Peachtree Creek
Peachtree Creek Crossing
Peachtree Creek and it’s tributaries run more than 60 miles from the edge of Gwinnett Co. through the heart of DeKalb and Fulton Counties.
Nancy Creek is one of the main tributaries that rises in Dunwoody and joins a mile before it hits the Chattahoochee River.
July 29, 1864 New York Herald
"Few battlefields of the war have been strewn so thickly with dead and wounded as they lay that evening around Collier's Mill."
 (Union Major Gen. J. D. Cox )
On July 19, Hood learned that Sherman had split his army; Thomas's Army of the Cumberland was to advance directly towards Atlanta, while Maj. Gen. John M. Schofield’s Army of the ohio and Maj. Gen. James B. McPherson’s Army of the Tennessee moved several miles east, apparently an early premonition of Sherman's general strategy of cutting Confederate supply lines by destroying railroads to the east. Thomas would have to cross Peachtree Creek at several locations and would be vulnerable both while crossing and immediately after, before they could construct breastworks. In addition, Maj. Gen. william J. Hardee's corps would enjoy a rare three-to-one numerical advantage over the Union IV Corps. Hood thus hoped to drive Thomas west, further and further away from Schofield and McPherson, and Sherman would be forced to divert his forces away from Atlanta.
This advantage evaporated when the Confederates arrived late to their starting positions, to find the bulk of Thomas's command already on the south side of the Creek, and on prepared high ground. Hood nevertheless unleashed a frontal assault on the Union left, in the vicinity of Peachtree Street, and the Confederates were forced into rolling down the Union lines under enfilade fire. At one point, the Union center was driven back, but ultimately held and the Confederate troops were forced to call off the attack at sunset, by which time the focus of fighting had rolled just under two miles to the west, all the way to Howell's Mill Road. Estimated casualties were 6,506 in total: 1,710 on the Union side and 4,796 on the Confederate.
Many historians have criticized the Confederacy's tactics and execution, especially Hood's and Hardee's. Johnston, although fighting defensively, had already determined to counterattack at Peachtree Creek; in fact, the plan for striking the Army of the Cumberland as it began to cross Peachtree Creek has been attributed to him. His long rear-guard retreat from Kennesaw is understandable, as Sherman used his numerical superiority in constant large-scale flanking movements. Moreover, although he had lost an enormous amount of ground, Johnston had whittled Sherman's numerical superiority from 2:1 down to 8:5.
Replacing him with the brash Hood, practically on the eve of battle, has generally been regarded as a mistake. (In fact Hood himself, as well as several other generals, sent a telegram to Davis seeking a remand of the order, advising Davis that it would be "dangerous to change the commander of this army at this particular time.") Additionally, although Hood's general plan was plausible, or even inspired, the failure of the units to be formed and positioned prior to the Union's crossing the river, Hardee's failure to commit his troops fully, and Hood's decision to continue the attack when he discovered he had lost his advantage, resulted in a severe and predictable defeat.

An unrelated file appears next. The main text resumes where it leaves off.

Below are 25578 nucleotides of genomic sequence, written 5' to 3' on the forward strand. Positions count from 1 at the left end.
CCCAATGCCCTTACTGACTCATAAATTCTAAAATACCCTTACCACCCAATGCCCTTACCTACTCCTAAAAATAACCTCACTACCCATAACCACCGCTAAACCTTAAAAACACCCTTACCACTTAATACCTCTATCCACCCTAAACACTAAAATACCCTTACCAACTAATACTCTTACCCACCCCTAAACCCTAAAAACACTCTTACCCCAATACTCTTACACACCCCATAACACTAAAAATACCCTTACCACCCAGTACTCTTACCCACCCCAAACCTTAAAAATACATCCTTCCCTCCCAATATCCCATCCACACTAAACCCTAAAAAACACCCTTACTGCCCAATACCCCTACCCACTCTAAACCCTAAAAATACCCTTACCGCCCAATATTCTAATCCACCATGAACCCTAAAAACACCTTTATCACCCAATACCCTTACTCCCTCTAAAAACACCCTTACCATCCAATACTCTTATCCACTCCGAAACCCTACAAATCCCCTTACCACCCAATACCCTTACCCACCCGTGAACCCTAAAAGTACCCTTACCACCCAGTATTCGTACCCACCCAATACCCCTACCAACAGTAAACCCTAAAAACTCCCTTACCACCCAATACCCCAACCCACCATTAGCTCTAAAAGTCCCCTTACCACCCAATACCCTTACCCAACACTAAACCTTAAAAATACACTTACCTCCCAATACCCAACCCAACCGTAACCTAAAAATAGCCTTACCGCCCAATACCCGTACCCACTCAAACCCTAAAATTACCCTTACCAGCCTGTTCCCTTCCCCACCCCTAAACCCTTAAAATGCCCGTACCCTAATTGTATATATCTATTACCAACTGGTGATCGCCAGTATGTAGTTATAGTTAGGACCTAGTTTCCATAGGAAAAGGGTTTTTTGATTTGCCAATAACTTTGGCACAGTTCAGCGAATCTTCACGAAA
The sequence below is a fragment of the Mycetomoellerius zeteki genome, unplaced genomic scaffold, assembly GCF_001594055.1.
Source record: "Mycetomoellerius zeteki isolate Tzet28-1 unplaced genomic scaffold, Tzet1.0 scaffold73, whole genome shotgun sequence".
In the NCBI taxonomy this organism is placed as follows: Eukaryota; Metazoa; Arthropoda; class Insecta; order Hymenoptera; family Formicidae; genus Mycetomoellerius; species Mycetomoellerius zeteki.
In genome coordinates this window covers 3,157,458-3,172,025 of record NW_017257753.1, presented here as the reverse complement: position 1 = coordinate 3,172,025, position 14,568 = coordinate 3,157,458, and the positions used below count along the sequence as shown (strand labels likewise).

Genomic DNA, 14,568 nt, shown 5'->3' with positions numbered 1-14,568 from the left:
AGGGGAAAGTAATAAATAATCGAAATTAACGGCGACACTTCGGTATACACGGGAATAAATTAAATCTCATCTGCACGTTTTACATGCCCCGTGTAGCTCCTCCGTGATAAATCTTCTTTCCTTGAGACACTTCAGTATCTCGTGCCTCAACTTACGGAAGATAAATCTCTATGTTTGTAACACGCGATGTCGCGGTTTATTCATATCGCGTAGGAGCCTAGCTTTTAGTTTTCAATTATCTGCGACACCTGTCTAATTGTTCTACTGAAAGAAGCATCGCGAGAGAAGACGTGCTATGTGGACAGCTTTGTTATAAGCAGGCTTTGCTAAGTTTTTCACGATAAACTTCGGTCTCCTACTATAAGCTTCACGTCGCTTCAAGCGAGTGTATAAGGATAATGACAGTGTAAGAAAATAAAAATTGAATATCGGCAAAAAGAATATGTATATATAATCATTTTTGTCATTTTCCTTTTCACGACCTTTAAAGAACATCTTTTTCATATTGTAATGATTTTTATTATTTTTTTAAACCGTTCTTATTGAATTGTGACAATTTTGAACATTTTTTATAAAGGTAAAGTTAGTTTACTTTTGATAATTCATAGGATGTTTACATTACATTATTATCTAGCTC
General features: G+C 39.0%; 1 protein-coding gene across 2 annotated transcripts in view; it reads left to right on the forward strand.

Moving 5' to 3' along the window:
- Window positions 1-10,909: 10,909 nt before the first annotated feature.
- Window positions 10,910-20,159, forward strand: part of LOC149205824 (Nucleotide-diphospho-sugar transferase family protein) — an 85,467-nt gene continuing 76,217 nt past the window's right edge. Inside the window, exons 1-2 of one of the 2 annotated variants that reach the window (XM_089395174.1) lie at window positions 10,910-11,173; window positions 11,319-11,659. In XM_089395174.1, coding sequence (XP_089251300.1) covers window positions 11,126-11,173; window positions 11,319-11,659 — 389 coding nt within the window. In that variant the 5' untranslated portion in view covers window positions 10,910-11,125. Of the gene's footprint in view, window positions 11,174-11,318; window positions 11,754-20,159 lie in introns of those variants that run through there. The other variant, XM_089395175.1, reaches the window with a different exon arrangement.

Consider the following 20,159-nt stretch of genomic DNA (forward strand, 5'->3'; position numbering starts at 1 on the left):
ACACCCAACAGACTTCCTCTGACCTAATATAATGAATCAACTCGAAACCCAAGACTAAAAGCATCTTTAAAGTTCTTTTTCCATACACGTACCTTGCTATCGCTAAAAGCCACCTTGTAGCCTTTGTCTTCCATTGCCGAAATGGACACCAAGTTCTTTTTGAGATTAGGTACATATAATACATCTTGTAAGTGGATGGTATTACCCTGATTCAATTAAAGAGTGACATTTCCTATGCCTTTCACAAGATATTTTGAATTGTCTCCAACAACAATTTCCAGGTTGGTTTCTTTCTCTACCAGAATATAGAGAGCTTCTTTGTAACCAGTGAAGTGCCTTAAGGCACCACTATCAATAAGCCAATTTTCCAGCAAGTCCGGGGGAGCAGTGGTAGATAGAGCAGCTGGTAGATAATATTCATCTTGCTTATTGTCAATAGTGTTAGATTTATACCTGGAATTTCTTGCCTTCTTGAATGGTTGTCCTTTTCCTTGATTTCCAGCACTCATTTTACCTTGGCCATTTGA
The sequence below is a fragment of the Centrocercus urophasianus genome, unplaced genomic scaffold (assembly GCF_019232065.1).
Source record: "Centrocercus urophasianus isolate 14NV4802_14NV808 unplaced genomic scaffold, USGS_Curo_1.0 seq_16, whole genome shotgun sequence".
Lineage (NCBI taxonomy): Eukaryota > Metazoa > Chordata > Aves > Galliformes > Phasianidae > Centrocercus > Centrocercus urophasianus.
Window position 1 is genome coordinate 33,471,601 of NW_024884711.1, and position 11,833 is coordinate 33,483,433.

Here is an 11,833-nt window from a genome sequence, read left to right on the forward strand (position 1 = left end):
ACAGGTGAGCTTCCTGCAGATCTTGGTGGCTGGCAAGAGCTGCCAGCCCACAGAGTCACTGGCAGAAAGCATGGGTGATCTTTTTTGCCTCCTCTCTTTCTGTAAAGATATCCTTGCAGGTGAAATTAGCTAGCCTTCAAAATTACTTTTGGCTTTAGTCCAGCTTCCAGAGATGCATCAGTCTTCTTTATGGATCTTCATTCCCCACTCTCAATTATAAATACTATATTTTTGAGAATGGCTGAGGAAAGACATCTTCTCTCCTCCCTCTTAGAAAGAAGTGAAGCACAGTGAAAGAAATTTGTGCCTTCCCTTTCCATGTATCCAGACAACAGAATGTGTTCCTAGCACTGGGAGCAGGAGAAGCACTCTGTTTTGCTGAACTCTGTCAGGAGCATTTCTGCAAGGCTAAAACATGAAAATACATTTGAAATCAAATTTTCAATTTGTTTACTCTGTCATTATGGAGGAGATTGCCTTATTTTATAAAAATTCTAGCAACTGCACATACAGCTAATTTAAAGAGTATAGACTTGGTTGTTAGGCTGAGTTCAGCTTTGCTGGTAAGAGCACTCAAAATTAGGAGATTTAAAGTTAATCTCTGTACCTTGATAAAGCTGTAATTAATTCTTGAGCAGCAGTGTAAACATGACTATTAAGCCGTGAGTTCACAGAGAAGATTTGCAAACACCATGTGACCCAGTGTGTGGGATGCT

Retreating from Sherman's advancing armies, Gen. Joseph E. Johnston had withdrawn across Peachtree Creek, just north of Atlanta. Johnston had drawn up plans for an attack on part of Thomas's army as it crossed the creek. On July 17, he received a letter from Confederate President Jefferson Davis relieving him from command. The political leadership of the Confederacy was unhappy with Johnston's lack of aggressiveness against the larger Union army and so they replaced him with Hood. In contrast to Johnston's conservative tactics and conservation of manpower, Hood had a reputation for aggressive tactics and personal bravery on the battlefield (he had already been maimed in battle several times). Hood took command and launched the attempted counter-offensive.
Peachtree Creek is a major stream located in Atlanta, and flows almost due west into the Chattahoochee River. since 1912, the river gauge of the creek has been located where it cross Northside Dr. just east of I75, just NW of the Brookwood split, where I85 and I75 split. It is located at lat: 334910N, long: 842428W, elev. 764 ft. Flood stage is 17 ft.
Due to heavy urbanization in the area, it often reaches above flood stage. A one inch rainfall puts approximately 1.5 billion gallons into the watershed. Peachtree Creek suffered massive flooding after Hurricane Frances, then was followed by Hurricane Ivan in Sept. 2004. It reached its highest flood record ever, which actually washed away its gauge.
The worst flood ever occurred in Jan. 1919. Another occurred in 1912 just above the 2004 event, another in 1915 just below it. Base flow for the stream is about 67 cubic ft. per second, and a depth of about 3 ft.
Fort Peachtree was built near the creek where it flows into the Chattahoochee River, to guard against the Cherokee Indians, who were NW of the river. During the Civil War, the Battle of Peachtree Creek, was a major battle of the Atlanta Campaign.